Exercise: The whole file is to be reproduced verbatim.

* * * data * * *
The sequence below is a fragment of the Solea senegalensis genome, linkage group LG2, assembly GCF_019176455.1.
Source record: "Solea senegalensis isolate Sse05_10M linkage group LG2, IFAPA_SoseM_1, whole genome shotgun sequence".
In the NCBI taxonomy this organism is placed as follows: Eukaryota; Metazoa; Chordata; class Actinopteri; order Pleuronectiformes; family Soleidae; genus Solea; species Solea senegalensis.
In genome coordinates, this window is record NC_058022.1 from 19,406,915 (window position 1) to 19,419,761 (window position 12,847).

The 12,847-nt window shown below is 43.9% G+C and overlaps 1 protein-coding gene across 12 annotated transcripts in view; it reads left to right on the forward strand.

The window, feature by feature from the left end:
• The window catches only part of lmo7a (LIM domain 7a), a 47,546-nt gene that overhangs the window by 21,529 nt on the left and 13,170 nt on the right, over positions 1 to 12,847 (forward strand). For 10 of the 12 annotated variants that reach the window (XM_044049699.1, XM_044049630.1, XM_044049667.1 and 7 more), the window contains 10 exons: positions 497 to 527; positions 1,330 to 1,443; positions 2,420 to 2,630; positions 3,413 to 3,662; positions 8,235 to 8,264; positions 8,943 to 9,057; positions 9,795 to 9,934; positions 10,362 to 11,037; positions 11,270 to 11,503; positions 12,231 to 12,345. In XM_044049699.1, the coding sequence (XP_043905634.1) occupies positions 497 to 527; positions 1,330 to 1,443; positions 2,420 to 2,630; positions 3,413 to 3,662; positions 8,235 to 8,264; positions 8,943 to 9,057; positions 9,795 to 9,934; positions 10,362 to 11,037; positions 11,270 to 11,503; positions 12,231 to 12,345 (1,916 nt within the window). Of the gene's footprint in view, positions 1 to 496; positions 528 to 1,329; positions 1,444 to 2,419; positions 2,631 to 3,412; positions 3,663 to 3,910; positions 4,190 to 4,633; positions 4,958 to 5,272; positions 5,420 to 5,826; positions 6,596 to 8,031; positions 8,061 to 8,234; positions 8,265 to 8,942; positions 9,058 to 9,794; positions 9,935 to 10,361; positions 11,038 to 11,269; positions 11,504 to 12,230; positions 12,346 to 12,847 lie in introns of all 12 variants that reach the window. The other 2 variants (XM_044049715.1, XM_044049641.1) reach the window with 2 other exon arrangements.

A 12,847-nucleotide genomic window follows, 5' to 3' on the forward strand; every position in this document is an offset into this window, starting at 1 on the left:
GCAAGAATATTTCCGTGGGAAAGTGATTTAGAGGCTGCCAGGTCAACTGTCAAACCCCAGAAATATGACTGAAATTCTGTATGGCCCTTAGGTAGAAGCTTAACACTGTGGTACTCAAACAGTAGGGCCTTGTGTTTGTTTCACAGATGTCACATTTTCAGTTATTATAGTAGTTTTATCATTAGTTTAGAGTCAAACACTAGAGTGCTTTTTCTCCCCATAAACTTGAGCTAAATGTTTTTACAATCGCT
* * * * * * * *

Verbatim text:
The sequence below is a fragment of the Solea senegalensis genome, linkage group LG2, assembly GCF_019176455.1.
Source record: "Solea senegalensis isolate Sse05_10M linkage group LG2, IFAPA_SoseM_1, whole genome shotgun sequence".
In the NCBI taxonomy this organism is placed as follows: Eukaryota; Metazoa; Chordata; class Actinopteri; order Pleuronectiformes; family Soleidae; genus Solea; species Solea senegalensis.
In genome coordinates, this window is record NC_058022.1 from 19,406,915 (window position 1) to 19,419,761 (window position 12,847).

The 12,847-nt window shown below is 43.9% G+C and overlaps 1 protein-coding gene across 12 annotated transcripts in view; it reads left to right on the forward strand.

The window, feature by feature from the left end:
• The window catches only part of lmo7a (LIM domain 7a), a 47,546-nt gene that overhangs the window by 21,529 nt on the left and 13,170 nt on the right, over positions 1 to 12,847 (forward strand). For 10 of the 12 annotated variants that reach the window (XM_044049699.1, XM_044049630.1, XM_044049667.1 and 7 more), the window contains 10 exons: positions 497 to 527; positions 1,330 to 1,443; positions 2,420 to 2,630; positions 3,413 to 3,662; positions 8,235 to 8,264; positions 8,943 to 9,057; positions 9,795 to 9,934; positions 10,362 to 11,037; positions 11,270 to 11,503; positions 12,231 to 12,345. In XM_044049699.1, the coding sequence (XP_043905634.1) occupies positions 497 to 527; positions 1,330 to 1,443; positions 2,420 to 2,630; positions 3,413 to 3,662; positions 8,235 to 8,264; positions 8,943 to 9,057; positions 9,795 to 9,934; positions 10,362 to 11,037; positions 11,270 to 11,503; positions 12,231 to 12,345 (1,916 nt within the window). Of the gene's footprint in view, positions 1 to 496; positions 528 to 1,329; positions 1,444 to 2,419; positions 2,631 to 3,412; positions 3,663 to 3,910; positions 4,190 to 4,633; positions 4,958 to 5,272; positions 5,420 to 5,826; positions 6,596 to 8,031; positions 8,061 to 8,234; positions 8,265 to 8,942; positions 9,058 to 9,794; positions 9,935 to 10,361; positions 11,038 to 11,269; positions 11,504 to 12,230; positions 12,346 to 12,847 lie in introns of all 12 variants that reach the window. The other 2 variants (XM_044049715.1, XM_044049641.1) reach the window with 2 other exon arrangements.

A 12,847-nucleotide genomic window follows, 5' to 3' on the forward strand; every position in this document is an offset into this window, starting at 1 on the left:
GCAAGAATATTTCCGTGGGAAAGTGATTTAGAGGCTGCCAGGTCAACTGTCAAACCCCAGAAATATGACTGAAATTCTGTATGGCCCTTAGGTAGAAGCTTAACACTGTGGTACTCAAACAGTAGGGCCTTGTGTTTGTTTCACAGATGTCACATTTTCAGTTATTATAGTAGTTTTATCATTAGTTTAGAGTCAAACACTAGAGTGCTTTTTCTCCCCATAAACTTGAGCTAAATGTTTTTACAATCGCT